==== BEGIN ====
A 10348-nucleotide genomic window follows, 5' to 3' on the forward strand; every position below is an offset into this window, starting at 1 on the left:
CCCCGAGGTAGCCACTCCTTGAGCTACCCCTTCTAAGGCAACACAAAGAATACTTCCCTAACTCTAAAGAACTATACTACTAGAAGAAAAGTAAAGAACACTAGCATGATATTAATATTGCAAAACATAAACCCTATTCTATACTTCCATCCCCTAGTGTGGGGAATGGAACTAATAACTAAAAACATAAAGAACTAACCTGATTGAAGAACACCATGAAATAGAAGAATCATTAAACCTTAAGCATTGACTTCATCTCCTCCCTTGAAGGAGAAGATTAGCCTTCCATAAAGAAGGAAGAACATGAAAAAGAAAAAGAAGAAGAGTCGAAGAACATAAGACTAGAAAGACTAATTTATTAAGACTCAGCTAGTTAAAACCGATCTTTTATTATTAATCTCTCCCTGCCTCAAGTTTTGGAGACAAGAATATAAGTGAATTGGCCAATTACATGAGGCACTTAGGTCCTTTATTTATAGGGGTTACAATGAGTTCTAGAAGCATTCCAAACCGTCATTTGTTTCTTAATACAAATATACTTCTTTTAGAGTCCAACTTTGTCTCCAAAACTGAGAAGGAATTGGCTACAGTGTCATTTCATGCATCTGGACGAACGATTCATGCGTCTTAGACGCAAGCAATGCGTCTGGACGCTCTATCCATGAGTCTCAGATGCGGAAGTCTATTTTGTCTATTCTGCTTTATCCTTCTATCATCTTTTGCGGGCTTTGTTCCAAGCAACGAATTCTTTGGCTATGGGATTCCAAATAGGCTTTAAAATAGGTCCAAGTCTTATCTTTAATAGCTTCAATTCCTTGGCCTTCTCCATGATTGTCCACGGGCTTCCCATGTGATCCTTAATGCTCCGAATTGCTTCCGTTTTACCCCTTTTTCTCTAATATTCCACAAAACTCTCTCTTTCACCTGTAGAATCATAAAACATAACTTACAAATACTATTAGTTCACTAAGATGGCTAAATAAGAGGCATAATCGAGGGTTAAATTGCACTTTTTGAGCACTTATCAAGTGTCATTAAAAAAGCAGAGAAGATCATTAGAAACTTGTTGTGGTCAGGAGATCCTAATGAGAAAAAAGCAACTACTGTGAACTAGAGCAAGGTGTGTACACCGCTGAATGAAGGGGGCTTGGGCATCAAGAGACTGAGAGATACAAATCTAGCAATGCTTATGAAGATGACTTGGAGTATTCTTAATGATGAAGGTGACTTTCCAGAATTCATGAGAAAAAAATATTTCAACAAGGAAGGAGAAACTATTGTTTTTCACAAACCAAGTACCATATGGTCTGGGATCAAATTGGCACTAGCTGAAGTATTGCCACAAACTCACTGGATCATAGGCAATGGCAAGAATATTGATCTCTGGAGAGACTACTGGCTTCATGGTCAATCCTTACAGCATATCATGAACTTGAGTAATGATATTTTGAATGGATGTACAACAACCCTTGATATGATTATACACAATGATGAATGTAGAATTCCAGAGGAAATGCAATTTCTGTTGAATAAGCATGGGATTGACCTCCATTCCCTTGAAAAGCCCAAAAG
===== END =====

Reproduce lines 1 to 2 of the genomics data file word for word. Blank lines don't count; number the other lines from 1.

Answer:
A 10348-nucleotide genomic window follows, 5' to 3' on the forward strand; every position below is an offset into this window, starting at 1 on the left:
CCCCGAGGTAGCCACTCCTTGAGCTACCCCTTCTAAGGCAACACAAAGAATACTTCCCTAACTCTAAAGAACTATACTACTAGAAGAAAAGTAAAGAACACTAGCATGATATTAATATTGCAAAACATAAACCCTATTCTATACTTCCATCCCCTAGTGTGGGGAATGGAACTAATAACTAAAAACATAAAGAACTAACCTGATTGAAGAACACCATGAAATAGAAGAATCATTAAACCTTAAGCATTGACTTCATCTCCTCCCTTGAAGGAGAAGATTAGCCTTCCATAAAGAAGGAAGAACATGAAAAAGAAAAAGAAGAAGAGTCGAAGAACATAAGACTAGAAAGACTAATTTATTAAGACTCAGCTAGTTAAAACCGATCTTTTATTATTAATCTCTCCCTGCCTCAAGTTTTGGAGACAAGAATATAAGTGAATTGGCCAATTACATGAGGCACTTAGGTCCTTTATTTATAGGGGTTACAATGAGTTCTAGAAGCATTCCAAACCGTCATTTGTTTCTTAATACAAATATACTTCTTTTAGAGTCCAACTTTGTCTCCAAAACTGAGAAGGAATTGGCTACAGTGTCATTTCATGCATCTGGACGAACGATTCATGCGTCTTAGACGCAAGCAATGCGTCTGGACGCTCTATCCATGAGTCTCAGATGCGGAAGTCTATTTTGTCTATTCTGCTTTATCCTTCTATCATCTTTTGCGGGCTTTGTTCCAAGCAACGAATTCTTTGGCTATGGGATTCCAAATAGGCTTTAAAATAGGTCCAAGTCTTATCTTTAATAGCTTCAATTCCTTGGCCTTCTCCATGATTGTCCACGGGCTTCCCATGTGATCCTTAATGCTCCGAATTGCTTCCGTTTTACCCCTTTTTCTCTAATATTCCACAAAACTCTCTCTTTCACCTGTAGAATCATAAAACATAACTTACAAATACTATTAGTTCACTAAGATGGCTAAATAAGAGGCATAATCGAGGGTTAAATTGCACTTTTTGAGCACTTATCAAGTGTCATTAAAAAAGCAGAGAAGATCATTAGAAACTTGTTGTGGTCAGGAGATCCTAATGAGAAAAAAGCAACTACTGTGAACTAGAGCAAGGTGTGTACACCGCTGAATGAAGGGGGCTTGGGCATCAAGAGACTGAGAGATACAAATCTAGCAATGCTTATGAAGATGACTTGGAGTATTCTTAATGATGAAGGTGACTTTCCAGAATTCATGAGAAAAAAATATTTCAACAAGGAAGGAGAAACTATTGTTTTTCACAAACCAAGTACCATATGGTCTGGGATCAAATTGGCACTAGCTGAAGTATTGCCACAAACTCACTGGATCATAGGCAATGGCAAGAATATTGATCTCTGGAGAGACTACTGGCTTCATGGTCAATCCTTACAGCATATCATGAACTTGAGTAATGATATTTTGAATGGATGTACAACAACCCTTGATATGATTATACACAATGATGAATGTAGAATTCCAGAGGAAATGCAATTTCTGTTGAATAAGCATGGGATTGACCTCCATTCCCTTGAAAAGCCCAAAAG